Evaluation of Tillage Practices for Maize (Zea mays) Grown on Different Land-Use Systems in Eastern Zambia

Improved fallows of Sesbania sesban (Sesbania) have been known to improve soil physical and chemical properties and increase crop yield compared to traditional fallows. However, the effects of soil tillage practices after improved fallows on soil properties, weeds, labour and subsequent maize crop have not been assessed in Southern Africa. This study aimed to evaluate how tillage practices affect yield of maize and affect soil properties after two years of fallow and subsequent cropping phase. In this study, done at sites in eastern Zambia, maize yield from a two-year planted Sesbania, natural fallow, continuously fertilized and unfertilized maize were compared under conventional, flat till and zero tillage practices. A split plot experiment, with improved fallow systems in the main plot and the tillage practice in the subplot, was established at the sites. The results showed that the increases in grain yield under conventional tillage over zero tillage practice were 17.8% and 28.2% during 2000/2001 and 2001/2002 seasons, respectively, at Msekera. At Chadiza, the increases in grain yield under conventional tillage over zero tillage were 66.3% and 327.4% during 2000/2001 and 2001/2002 seasons, respectively. Greater maize yields were achieved under Sesbania planted fallows compared to the natural fallow and maize monoculture without fertilizer. Overall, zero tillage practice resulted in lower maize grain yield, higher bulk density, reduced water intake, higher weed infestation and high labour demand during weeding compared to conventional tillage.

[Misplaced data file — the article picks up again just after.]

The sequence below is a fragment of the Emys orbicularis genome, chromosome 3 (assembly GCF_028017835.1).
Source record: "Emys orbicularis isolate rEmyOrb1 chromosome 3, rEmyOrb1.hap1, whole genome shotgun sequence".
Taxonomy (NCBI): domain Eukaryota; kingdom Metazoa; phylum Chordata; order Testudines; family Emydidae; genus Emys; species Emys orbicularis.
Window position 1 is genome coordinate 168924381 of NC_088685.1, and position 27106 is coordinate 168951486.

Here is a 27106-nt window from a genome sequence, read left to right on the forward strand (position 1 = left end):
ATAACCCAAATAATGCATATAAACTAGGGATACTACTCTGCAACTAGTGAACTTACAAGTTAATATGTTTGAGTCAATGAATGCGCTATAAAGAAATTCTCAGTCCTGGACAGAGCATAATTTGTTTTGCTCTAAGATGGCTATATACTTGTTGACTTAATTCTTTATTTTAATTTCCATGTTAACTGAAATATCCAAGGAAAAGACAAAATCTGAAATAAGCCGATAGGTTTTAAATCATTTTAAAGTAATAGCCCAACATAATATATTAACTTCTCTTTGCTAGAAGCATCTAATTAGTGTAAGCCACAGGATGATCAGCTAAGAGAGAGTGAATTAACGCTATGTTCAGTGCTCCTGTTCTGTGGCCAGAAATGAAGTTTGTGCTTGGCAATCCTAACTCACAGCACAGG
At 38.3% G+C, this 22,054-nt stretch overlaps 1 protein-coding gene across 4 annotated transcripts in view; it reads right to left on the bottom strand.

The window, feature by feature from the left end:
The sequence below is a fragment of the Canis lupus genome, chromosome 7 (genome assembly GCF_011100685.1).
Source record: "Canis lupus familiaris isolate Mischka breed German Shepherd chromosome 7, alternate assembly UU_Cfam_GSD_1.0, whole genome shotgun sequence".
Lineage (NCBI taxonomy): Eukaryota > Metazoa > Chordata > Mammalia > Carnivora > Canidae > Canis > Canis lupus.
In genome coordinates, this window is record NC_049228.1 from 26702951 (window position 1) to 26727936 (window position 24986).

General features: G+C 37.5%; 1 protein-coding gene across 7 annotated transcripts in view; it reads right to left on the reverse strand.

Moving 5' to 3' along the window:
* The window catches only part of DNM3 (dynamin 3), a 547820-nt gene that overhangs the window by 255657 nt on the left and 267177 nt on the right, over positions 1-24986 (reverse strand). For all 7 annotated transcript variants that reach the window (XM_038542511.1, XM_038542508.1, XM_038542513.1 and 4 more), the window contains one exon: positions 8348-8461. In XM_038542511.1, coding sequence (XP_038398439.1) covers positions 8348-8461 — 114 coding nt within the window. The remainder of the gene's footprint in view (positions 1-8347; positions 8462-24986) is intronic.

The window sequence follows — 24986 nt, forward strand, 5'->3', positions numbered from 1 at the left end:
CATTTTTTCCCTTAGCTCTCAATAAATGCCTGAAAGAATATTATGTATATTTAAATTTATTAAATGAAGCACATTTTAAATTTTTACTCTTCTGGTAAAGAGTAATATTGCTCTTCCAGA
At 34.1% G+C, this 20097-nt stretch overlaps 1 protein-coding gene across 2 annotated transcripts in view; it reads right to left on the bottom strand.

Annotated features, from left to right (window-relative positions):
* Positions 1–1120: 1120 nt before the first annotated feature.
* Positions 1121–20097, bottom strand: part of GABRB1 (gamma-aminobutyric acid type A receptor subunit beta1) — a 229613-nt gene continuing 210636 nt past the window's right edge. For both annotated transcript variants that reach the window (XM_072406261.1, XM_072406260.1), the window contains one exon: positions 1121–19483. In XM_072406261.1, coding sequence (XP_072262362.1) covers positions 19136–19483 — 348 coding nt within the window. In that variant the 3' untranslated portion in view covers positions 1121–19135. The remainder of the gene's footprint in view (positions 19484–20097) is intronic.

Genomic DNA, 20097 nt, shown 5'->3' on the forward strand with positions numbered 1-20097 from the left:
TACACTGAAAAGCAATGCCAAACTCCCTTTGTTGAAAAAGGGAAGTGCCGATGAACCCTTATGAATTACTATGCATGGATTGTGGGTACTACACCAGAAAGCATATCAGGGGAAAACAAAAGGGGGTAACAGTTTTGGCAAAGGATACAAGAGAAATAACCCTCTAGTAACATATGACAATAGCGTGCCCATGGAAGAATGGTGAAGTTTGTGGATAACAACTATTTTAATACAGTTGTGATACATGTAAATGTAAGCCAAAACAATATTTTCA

Issue Date:
2015
Publication Type:
Journal Article
PURL Identifier:
http://purl.umn.edu/230292
Published in:
Sustainable Agriculture Research, Volume 05, Number 1




 Record created 2017-04-01, last modified 2017-08-28

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